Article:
And sandwiched between conversations about their experiences at law school and reminiscing over Elmore’s past Maryland men’s basketball successes, the implications of the award — and its namesake’s sordid past — began to come up.

“I went through a number of phases,” Elmore said. “I would ignore the name, but then you look at what he represented, Byrd represented. It was … disappointing that I couldn’t talk about the award without mentioning that name.”

Soon, those conversations turned into calls for action. VanGrack and Elmore began to reimagine the award and its role in the campus community.

The next step was getting other past winners on board. It’s a close-knit community, 1969 recipient Ray Ferrara explained — an environment where Maryland alumni are able to relish the memories of their past.

“It’s been fun to hear other people’s stories,” Ferrara said.

[Indianapolis’ Black music scene comes to life at NCAA men’s basketball tournament]

VanGrack and Elmore’s proposal received near-unanimous support, VanGrack said. In fact, other former winners clamored for additional aspects of the award to be reimagined, including its gendered elements.

“It mostly came from the women who responded,” VanGrack said. “They said, ‘There should not be a separate women’s award.’ … We’re in a society now where we don’t want to see the best man or the best woman, you want to see the best person.”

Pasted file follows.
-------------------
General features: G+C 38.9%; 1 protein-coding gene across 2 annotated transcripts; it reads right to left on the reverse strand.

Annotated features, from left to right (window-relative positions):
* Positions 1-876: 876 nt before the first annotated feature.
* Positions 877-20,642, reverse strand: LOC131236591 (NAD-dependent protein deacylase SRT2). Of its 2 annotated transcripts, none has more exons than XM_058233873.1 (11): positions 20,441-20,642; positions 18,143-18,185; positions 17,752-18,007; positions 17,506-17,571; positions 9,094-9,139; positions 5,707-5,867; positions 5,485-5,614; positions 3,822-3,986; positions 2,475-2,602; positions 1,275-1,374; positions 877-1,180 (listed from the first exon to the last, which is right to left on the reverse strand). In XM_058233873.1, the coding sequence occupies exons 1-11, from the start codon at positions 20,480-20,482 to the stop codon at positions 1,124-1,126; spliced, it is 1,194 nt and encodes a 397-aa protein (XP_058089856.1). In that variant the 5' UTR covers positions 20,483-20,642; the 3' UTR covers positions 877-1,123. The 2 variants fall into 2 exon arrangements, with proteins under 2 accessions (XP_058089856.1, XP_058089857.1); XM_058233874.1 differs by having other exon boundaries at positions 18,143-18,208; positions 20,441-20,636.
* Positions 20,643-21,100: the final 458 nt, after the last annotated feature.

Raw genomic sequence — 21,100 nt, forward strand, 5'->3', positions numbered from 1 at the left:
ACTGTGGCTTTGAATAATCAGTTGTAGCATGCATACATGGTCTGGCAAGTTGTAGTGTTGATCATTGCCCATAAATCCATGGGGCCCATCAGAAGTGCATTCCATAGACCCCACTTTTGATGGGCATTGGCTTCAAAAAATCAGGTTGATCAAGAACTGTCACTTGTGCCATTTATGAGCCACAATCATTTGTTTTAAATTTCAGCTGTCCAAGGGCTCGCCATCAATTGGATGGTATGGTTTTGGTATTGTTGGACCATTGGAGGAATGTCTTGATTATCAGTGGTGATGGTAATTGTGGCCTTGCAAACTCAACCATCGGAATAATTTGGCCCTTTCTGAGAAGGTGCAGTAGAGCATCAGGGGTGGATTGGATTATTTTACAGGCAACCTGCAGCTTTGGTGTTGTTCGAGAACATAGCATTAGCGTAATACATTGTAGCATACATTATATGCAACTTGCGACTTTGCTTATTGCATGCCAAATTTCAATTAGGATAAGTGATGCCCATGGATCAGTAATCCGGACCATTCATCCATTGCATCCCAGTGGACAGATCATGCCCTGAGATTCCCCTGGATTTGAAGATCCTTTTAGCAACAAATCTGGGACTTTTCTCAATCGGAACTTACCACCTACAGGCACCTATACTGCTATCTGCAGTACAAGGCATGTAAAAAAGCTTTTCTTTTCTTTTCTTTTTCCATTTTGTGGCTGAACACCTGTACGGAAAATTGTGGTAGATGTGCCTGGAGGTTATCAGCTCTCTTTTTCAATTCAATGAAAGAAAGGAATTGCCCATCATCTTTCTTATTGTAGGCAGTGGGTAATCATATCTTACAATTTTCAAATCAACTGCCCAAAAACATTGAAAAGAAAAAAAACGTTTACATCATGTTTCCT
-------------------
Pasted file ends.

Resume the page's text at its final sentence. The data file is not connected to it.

Soon, VanGrack and Elmore set their sights on this university’s administration.

The process was a seamless one, said Patty Perillo, student affairs vice president at this university. Last August, six months after VanGrack and Elmore had initially reached out to former university President Wallace Loh to change the award’s name, the award was officially degendered and renamed to the Model Citizenship Prize.

“I think it aligns with our institutional values to make sure that every student here feels valued, welcomed and affirmed,” Perillo said. “It really does speak to our commitment around inclusion and we need to make sure that every student sees themselves in the possibility of any award that we hold.”

In addition to the name change and degendering of the award, plans were put in place for past recipients to start the Model Citizenship Prize endowment for future winners of the award, according to emails obtained by The Diamondback.

Another Model Citizenship Prize fund was also started, this time to pay for watches — the prize that has typically accompanied the Model Citizenship Prize honor.

There’s more to be done, Elmore said; other identities that need to be held up and cherished amid the strain of persecution. Communities of color have reached out to this university’s administration in recent months, pushing to gain protection and support.

But for Elmore, it’s a step in the right direction. The feelings of confusion and disappointment that once accompanied discussion of the award — and its discriminatory history — have largely slipped away. Now, it can get back to its essence: a symbol for leadership and service within the campus community.

“For me, it symbolizes a recognition that — at least in my mind, I stood for something good. I stood for something… that would advance the university and its community in some way, shape or form,” Elmore said. “That’s what it’s all about, to take people to a different purpose, a higher purpose.”

CORRECTION: Due to a reporting error, a previous version of this story misstated that Len Elmore was the first Black recipient of the Model Citizenship Prize. Elmore and Theodore Laster were both the first Black recipients of the award. This story has been updated.